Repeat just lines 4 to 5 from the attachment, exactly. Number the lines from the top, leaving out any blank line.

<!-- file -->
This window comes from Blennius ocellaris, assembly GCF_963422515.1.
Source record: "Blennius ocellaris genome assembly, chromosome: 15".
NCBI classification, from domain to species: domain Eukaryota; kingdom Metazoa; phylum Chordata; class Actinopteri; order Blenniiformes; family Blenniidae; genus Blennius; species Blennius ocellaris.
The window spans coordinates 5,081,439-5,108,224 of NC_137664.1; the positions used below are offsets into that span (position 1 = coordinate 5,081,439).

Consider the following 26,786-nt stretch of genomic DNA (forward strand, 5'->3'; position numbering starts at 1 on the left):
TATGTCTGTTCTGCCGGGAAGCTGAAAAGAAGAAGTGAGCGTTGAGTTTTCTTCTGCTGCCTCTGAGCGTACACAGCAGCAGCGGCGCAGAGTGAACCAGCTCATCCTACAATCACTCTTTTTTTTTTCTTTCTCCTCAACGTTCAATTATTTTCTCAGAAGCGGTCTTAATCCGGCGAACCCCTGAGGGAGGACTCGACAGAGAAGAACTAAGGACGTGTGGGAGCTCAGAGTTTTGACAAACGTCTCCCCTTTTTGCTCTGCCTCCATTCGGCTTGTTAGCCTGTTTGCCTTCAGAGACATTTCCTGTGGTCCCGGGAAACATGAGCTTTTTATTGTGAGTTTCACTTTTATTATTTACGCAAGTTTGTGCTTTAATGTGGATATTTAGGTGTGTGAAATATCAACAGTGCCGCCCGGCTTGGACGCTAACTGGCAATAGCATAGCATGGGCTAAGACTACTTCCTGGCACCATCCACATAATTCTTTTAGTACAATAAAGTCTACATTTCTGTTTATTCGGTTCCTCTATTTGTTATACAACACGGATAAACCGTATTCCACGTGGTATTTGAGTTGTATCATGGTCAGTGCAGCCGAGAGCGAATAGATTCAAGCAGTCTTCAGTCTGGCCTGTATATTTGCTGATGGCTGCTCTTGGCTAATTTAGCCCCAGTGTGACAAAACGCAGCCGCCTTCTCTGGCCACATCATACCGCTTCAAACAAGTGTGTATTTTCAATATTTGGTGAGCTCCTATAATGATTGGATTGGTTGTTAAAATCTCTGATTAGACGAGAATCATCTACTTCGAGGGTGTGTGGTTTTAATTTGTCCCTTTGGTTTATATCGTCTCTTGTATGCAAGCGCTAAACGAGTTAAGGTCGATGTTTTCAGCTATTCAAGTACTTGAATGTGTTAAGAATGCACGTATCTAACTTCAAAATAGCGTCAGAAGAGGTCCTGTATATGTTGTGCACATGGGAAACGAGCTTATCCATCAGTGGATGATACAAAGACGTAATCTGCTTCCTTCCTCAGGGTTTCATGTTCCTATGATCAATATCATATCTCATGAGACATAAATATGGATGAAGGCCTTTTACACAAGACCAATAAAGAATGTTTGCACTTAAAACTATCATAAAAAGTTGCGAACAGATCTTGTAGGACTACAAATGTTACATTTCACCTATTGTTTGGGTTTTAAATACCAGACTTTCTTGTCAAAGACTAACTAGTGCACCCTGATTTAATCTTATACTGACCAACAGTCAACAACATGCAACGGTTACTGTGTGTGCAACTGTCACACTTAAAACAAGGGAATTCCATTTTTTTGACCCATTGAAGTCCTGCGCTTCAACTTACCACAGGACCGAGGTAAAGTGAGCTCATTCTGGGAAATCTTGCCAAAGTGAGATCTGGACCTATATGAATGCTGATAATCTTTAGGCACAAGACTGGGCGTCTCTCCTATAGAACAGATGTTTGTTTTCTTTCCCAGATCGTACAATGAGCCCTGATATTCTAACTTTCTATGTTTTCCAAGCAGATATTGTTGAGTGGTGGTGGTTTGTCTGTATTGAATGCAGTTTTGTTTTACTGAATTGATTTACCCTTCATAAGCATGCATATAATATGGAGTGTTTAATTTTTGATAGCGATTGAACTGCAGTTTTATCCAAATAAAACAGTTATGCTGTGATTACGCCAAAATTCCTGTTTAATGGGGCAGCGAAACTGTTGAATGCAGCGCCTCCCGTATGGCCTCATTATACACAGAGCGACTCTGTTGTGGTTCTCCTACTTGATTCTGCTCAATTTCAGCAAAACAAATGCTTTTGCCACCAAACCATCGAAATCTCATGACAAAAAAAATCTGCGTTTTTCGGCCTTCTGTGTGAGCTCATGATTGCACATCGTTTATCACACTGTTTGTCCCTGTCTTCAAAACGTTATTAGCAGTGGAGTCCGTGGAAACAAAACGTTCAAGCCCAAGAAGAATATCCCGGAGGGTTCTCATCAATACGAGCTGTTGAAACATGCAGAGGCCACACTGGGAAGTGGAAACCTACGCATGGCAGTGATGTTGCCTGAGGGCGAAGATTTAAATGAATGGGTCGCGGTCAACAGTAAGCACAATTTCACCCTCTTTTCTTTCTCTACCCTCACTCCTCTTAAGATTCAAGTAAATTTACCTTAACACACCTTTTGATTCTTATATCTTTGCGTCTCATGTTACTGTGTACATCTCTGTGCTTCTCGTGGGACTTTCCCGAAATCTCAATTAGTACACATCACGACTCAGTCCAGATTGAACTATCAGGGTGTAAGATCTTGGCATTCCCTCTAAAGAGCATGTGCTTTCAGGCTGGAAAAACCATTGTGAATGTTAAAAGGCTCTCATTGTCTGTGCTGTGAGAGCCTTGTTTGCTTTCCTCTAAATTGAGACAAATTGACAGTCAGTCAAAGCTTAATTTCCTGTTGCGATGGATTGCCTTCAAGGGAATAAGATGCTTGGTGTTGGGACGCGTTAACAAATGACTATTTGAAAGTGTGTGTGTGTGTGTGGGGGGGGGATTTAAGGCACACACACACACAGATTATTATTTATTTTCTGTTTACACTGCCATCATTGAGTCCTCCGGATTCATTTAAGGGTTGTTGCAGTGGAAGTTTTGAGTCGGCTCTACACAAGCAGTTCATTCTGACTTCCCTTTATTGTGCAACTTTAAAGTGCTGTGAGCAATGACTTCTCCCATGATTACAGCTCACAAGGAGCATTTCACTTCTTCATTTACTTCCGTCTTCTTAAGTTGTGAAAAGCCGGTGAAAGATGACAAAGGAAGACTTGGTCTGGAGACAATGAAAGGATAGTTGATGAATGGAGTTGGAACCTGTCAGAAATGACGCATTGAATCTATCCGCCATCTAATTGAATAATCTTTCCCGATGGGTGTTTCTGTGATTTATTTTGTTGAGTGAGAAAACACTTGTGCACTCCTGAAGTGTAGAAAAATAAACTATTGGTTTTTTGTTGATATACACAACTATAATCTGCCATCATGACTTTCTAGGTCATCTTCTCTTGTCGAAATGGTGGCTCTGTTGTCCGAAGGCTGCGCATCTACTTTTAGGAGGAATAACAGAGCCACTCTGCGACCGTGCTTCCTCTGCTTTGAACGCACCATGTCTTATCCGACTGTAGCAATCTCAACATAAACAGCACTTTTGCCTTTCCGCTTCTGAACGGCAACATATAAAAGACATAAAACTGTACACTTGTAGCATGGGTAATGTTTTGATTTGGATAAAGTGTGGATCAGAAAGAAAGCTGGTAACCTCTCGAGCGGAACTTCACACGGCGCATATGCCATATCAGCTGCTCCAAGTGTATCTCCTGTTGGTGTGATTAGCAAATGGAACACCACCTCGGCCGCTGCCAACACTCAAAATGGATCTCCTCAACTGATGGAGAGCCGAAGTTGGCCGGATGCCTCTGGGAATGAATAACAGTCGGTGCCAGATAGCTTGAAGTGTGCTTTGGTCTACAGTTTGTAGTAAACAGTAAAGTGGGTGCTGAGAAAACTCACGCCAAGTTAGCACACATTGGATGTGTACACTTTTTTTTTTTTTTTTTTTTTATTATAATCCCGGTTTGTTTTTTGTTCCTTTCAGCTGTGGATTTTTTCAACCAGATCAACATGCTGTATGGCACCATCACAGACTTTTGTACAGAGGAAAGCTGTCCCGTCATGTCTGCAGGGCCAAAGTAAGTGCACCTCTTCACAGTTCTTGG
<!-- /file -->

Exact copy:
The window spans coordinates 5,081,439-5,108,224 of NC_137664.1; the positions used below are offsets into that span (position 1 = coordinate 5,081,439).

Consider the following 26,786-nt stretch of genomic DNA (forward strand, 5'->3'; position numbering starts at 1 on the left):